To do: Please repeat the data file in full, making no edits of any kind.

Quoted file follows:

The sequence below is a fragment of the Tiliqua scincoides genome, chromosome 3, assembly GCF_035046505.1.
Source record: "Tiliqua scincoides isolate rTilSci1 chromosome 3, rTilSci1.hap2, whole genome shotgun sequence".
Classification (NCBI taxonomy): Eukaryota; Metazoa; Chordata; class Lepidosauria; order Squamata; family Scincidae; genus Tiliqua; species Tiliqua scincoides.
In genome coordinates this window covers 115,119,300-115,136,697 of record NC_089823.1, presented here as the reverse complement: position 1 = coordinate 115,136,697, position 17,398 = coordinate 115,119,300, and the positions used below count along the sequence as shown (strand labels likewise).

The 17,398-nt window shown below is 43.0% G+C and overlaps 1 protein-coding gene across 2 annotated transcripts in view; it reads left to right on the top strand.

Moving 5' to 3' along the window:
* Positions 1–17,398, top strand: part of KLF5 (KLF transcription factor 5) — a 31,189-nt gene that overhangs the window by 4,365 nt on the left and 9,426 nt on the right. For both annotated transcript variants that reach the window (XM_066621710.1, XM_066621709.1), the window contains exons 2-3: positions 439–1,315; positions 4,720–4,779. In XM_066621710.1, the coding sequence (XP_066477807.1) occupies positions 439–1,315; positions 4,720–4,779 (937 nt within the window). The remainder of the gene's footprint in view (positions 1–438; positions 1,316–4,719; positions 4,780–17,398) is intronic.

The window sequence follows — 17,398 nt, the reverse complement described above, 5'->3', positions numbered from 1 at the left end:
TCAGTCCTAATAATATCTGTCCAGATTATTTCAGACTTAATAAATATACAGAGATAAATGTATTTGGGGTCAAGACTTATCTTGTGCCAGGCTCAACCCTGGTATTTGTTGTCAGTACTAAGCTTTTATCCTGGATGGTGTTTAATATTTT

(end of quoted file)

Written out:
The sequence below is a fragment of the Tiliqua scincoides genome, chromosome 3, assembly GCF_035046505.1.
Source record: "Tiliqua scincoides isolate rTilSci1 chromosome 3, rTilSci1.hap2, whole genome shotgun sequence".
Classification (NCBI taxonomy): Eukaryota; Metazoa; Chordata; class Lepidosauria; order Squamata; family Scincidae; genus Tiliqua; species Tiliqua scincoides.
In genome coordinates this window covers 115,119,300-115,136,697 of record NC_089823.1, presented here as the reverse complement: position 1 = coordinate 115,136,697, position 17,398 = coordinate 115,119,300, and the positions used below count along the sequence as shown (strand labels likewise).

The 17,398-nt window shown below is 43.0% G+C and overlaps 1 protein-coding gene across 2 annotated transcripts in view; it reads left to right on the top strand.

Moving 5' to 3' along the window:
* Positions 1–17,398, top strand: part of KLF5 (KLF transcription factor 5) — a 31,189-nt gene that overhangs the window by 4,365 nt on the left and 9,426 nt on the right. For both annotated transcript variants that reach the window (XM_066621710.1, XM_066621709.1), the window contains exons 2-3: positions 439–1,315; positions 4,720–4,779. In XM_066621710.1, the coding sequence (XP_066477807.1) occupies positions 439–1,315; positions 4,720–4,779 (937 nt within the window). The remainder of the gene's footprint in view (positions 1–438; positions 1,316–4,719; positions 4,780–17,398) is intronic.

The window sequence follows — 17,398 nt, the reverse complement described above, 5'->3', positions numbered from 1 at the left end:
TCAGTCCTAATAATATCTGTCCAGATTATTTCAGACTTAATAAATATACAGAGATAAATGTATTTGGGGTCAAGACTTATCTTGTGCCAGGCTCAACCCTGGTATTTGTTGTCAGTACTAAGCTTTTATCCTGGATGGTGTTTAATATTTT